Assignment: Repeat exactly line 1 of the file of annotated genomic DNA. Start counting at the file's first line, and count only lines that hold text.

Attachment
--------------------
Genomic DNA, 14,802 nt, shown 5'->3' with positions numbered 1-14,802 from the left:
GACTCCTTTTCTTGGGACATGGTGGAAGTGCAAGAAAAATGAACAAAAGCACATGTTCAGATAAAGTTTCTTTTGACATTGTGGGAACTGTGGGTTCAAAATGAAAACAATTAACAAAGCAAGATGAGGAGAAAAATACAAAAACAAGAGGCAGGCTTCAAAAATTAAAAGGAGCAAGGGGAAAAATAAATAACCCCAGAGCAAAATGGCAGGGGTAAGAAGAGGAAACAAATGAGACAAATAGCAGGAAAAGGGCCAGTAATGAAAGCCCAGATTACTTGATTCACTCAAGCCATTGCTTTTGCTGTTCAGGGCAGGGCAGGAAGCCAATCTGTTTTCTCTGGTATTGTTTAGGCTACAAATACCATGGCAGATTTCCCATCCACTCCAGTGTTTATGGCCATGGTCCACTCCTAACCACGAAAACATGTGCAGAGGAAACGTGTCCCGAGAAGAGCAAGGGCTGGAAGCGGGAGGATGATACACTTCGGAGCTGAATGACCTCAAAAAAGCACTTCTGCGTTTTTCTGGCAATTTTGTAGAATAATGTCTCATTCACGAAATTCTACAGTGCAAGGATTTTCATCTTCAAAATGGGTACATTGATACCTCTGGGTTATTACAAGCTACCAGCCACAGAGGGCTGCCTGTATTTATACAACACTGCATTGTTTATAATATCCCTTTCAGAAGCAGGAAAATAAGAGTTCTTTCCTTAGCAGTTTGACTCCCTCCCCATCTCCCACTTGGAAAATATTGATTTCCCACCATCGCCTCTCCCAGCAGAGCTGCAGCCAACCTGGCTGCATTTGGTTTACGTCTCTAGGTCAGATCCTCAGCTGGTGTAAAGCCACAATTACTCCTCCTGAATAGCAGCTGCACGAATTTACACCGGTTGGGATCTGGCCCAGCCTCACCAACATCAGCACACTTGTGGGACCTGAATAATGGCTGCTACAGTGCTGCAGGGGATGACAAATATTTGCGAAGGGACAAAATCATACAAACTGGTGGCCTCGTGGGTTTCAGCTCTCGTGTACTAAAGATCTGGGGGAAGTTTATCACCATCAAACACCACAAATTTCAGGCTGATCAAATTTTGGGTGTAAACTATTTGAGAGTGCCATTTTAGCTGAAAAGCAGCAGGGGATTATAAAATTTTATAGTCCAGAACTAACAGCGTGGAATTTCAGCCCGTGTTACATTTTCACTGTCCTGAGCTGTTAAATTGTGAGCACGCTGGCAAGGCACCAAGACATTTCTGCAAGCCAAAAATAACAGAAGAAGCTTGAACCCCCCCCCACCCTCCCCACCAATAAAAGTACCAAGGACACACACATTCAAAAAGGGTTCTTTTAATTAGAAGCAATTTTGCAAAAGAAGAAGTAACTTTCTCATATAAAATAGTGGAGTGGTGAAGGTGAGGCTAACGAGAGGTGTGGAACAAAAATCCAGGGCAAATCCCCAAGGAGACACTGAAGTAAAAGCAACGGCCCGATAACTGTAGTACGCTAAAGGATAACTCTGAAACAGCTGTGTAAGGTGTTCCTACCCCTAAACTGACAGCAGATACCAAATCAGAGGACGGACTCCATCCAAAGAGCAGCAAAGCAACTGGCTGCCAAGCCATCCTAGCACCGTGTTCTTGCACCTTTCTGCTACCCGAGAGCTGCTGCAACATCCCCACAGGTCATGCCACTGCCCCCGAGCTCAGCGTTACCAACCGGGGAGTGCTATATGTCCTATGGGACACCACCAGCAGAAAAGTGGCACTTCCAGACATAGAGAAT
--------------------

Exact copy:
Genomic DNA, 14,802 nt, shown 5'->3' with positions numbered 1-14,802 from the left: